If all goes well with Tampa Bay cornerback Darrelle Revis this week in practice, he’ll start for the Buccaneers in Week 1 when they travel to play the New York Jets. At least that’s what head coach Greg Schiano told the media he has in mind.
"Like I've said all along, as long as there are no setbacks, that’s the plan,” said Schiano at his press conference on Aug. 30. The conversation about Revis stopped there, but take that to read as long as Revis stays at the level he is, he’ll play.
Revis wanted to play in a preseason game, possibly the third game in Miami against the Dolphins or the fourth game against the Washington Redskins. But the Buccaneers held him out just to be on the safe side as Revis recovered from knee surgery last year for a torn ACL.
Not only was holding Revis out a safe move, having him start for the first time against the Jets might be a fantastic idea.
There’s a revenge factor involved in Revis’ return to New York. If revenge isn’t the best word—and I stand by my guess that it likely is—just consider that no one wants to go back to where their career started and not show signs of improvement. How could Revis not want to show the Jets they made a huge mistake not giving him the contract he wanted?
The negotiations between Revis and the Jets were harried at best. That had been sort of the modus operandi between the two since the Jets drafted Revis, according to The Record.
But it certainly wasn’t the first time that had happened between the two sides. That actually was how their relationship began, with Revis missing the first 21 days of training camp in his rookie year of 2007 because of a contract dispute. Revis then held out in 2010, not signing until eight days before the regular-season opener.
It got so bad this time, however, that the Jets had to deal Revis. The Buccaneers came calling.
Now Tampa Bay is coming into the house Sunday where Revis spent six seasons making a name for himself (literally, Revis Island was a loving moniker). He spent six seasons showing the NFL he was the best cover corner in the business.
Now he wants to show the Jets he still is.
He’ll get that chance against a group of receivers that didn’t shine bright last season.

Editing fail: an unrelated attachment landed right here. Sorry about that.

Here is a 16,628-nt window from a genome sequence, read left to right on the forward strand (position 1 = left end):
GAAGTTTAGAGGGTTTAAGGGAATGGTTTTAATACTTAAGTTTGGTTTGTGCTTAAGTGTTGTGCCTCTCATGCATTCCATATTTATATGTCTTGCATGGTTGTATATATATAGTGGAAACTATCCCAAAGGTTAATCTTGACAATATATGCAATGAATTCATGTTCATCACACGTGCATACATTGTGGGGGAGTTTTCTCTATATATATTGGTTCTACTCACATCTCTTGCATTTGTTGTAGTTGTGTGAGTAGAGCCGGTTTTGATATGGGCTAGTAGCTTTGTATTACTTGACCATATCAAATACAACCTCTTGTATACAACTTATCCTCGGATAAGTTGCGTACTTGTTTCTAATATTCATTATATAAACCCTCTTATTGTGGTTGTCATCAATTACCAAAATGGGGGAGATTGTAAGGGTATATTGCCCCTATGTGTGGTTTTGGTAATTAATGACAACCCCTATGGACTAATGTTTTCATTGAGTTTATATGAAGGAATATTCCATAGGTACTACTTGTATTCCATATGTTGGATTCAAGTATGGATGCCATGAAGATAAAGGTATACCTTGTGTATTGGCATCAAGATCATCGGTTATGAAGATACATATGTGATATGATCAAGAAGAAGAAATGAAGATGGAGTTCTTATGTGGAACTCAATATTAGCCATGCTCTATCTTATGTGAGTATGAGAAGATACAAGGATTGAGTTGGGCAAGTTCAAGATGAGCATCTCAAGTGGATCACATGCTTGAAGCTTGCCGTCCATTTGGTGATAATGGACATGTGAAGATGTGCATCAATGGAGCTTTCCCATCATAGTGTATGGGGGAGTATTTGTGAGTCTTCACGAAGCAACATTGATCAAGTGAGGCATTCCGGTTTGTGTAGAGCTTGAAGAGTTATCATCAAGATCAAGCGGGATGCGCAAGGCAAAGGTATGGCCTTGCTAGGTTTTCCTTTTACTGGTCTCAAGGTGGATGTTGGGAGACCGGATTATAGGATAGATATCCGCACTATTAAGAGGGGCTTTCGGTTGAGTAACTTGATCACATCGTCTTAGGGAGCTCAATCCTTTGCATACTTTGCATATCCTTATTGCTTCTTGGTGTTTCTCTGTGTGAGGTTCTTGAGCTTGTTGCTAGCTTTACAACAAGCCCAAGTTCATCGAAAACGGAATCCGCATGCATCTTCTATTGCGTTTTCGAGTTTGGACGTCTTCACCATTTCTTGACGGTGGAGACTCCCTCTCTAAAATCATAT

If Jets wide receiver Santonio Holmes is healthy, and that’s somewhat in question right now according to the New York Daily News, he’ll play alongside second-year receiver Stephen Hill. If Holmes cannot go, expect Jeremy Kerley to get the start.
Hill had the worst drop rate of any receiver in the NFL last season with at least 20 receptions, according to Pro Football Focus (subscription required). Hill dropped just over 22 percent of the catchable passes that came his way in 2012. Kerley dropped four passes as well.
And the drops and frustrations haven’t stopped in preseason action this season, according to this ESPN report. Kerley’s dropped two passes from just seven catchable passes and Hill one of eight, according to Pro Football Focus.
To make matters worse, whichever combination of receivers is playing against Revis and the Buccaneers, a rookie quarterback will be throwing toward them. With Mark Sanchez injured, the New York Daily News is reporting that rookie Geno Smith should get the start.
In two preseason games Smith threw four interceptions and just one touchdown pass and connected with receivers 59.5 percent of the time. Historically, rookie quarterbacks starting Week 1 for their teams struggle.
Over the past five seasons 12 rookie quarterbacks have started the first game of their career in a Week 1 start. The results are a 5-7 record, but that’s the best news.
Of the 12, only three threw for 300 or more yards and only four threw more touchdowns than interceptions. As a group, the 12 passers averaged 220 yards passing per game and launched 19 interceptions and just 10 touchdowns.
|Robert Griffin III||2012||19-26||320||2||0||W|
Pro Football Reference
To say the receiving corps and the quarterback situation for the Jets leaves a lot to be desired is an understatement. While that’s bad news for the guys in green, it’s good news for Revis, who will be testing his knee for the first time in live NFL action.
Having Revis in the defensive backfield will benefit the Buccaneers in more ways than just having a top-notch corner on the field. According to Jenna Laine of Sports Talk Florida, rookie cornerback Johnthan Banks will likely start Sunday in New York. If he can rely on Revis for help and advice on the field, his day may go better.
Pat Yasinskas of ESPN thinks having Revis on the field will help the Buccaneers’ pedestrian pass rush.
Revis has the ability to shut down one side of the field. In theory, that should allow the Bucs the opportunity to bring extra pass rushers. That’s something that worked quite well for the New York Jets when they had Revis.
What does Revis have to look out for?
Injury expert Will Carroll of Bleacher Report spoke about Revis’ backpedal. Revis is going to have to react to whatever the receiver does, without the knowledge of what move comes next. This is in stark contrast to an offensive player coming back from a knee injury. At least the offensive player knows what move he’s trying to make before it happens.
Revis will also likely deal with fatigue. He hasn’t been on the field for an NFL game since Week 3 of the 2012 season. It’s going to take some time to regain that full-speed feel, and he’ll likely not play every down on defense just as a precaution.
It’s a plus that Revis will get that first taste of full-speed action against the Jets, and he’d better work out all the kinks in Week 1. Because Tampa Bay’s Week 2 opponent is Drew Brees and the New Orleans Saints.
Unless otherwise noted, all quotes and statements were obtained firsthand.